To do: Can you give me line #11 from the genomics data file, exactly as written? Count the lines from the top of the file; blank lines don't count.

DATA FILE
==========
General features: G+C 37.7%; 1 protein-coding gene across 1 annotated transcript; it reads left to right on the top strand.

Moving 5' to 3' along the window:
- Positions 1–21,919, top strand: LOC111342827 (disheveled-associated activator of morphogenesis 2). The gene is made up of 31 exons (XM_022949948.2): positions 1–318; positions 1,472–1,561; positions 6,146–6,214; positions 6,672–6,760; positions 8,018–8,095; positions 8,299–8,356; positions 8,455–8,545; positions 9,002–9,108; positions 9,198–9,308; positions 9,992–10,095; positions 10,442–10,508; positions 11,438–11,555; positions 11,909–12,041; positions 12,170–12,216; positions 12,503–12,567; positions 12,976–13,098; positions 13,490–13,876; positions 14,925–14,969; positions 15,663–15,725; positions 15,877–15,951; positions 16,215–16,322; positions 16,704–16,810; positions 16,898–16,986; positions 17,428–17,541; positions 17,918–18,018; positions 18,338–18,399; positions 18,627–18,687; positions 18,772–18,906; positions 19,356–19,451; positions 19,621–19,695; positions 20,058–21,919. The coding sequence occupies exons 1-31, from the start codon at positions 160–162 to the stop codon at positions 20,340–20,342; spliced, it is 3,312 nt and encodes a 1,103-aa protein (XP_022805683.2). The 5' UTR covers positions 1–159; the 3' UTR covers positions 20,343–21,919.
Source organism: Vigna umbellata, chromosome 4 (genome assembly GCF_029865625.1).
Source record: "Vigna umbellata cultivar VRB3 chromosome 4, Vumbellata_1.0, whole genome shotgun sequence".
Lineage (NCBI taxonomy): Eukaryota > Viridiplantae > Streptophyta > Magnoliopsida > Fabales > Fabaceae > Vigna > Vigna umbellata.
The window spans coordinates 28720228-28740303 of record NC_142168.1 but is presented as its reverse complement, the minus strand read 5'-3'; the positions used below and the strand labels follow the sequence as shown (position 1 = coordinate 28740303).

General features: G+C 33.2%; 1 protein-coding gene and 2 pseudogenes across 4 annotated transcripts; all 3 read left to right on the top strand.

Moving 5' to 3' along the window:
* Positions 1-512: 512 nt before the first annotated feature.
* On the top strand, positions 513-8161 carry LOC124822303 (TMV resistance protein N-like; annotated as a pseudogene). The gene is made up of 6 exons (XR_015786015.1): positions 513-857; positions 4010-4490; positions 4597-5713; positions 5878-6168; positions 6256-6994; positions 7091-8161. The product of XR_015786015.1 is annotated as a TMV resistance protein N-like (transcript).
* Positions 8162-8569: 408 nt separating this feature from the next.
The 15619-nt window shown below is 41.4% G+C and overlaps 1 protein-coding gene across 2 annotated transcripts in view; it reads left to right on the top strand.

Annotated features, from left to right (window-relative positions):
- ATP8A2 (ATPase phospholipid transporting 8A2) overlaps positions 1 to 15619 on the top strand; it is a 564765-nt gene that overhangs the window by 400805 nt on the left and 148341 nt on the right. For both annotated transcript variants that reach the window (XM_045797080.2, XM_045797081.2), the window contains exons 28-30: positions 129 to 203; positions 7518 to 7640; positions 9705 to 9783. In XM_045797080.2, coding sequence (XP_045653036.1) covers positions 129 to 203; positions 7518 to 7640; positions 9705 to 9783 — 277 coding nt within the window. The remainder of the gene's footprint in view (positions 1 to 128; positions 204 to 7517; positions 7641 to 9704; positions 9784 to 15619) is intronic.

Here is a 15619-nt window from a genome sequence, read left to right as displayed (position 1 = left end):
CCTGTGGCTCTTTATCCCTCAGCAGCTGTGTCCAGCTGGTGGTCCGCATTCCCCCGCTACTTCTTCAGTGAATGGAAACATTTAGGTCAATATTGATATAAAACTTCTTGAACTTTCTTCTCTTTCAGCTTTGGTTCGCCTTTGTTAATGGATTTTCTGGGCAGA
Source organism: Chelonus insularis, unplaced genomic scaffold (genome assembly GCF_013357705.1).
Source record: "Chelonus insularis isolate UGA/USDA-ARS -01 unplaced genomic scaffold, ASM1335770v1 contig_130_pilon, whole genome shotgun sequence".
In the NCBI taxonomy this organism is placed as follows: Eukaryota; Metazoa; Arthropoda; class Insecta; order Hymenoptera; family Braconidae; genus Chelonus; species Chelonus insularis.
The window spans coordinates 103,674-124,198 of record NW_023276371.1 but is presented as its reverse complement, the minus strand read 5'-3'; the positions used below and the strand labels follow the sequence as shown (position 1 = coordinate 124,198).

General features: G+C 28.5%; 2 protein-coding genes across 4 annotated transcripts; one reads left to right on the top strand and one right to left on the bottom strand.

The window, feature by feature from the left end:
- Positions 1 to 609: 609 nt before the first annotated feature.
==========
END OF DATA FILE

* On the top strand, positions 513-8161 carry LOC124822303 (TMV resistance protein N-like; annotated as a pseudogene). The gene is made up of 6 exons (XR_015786015.1): positions 513-857; positions 4010-4490; positions 4597-5713; positions 5878-6168; positions 6256-6994; positions 7091-8161. The product of XR_015786015.1 is annotated as a TMV resistance protein N-like (transcript).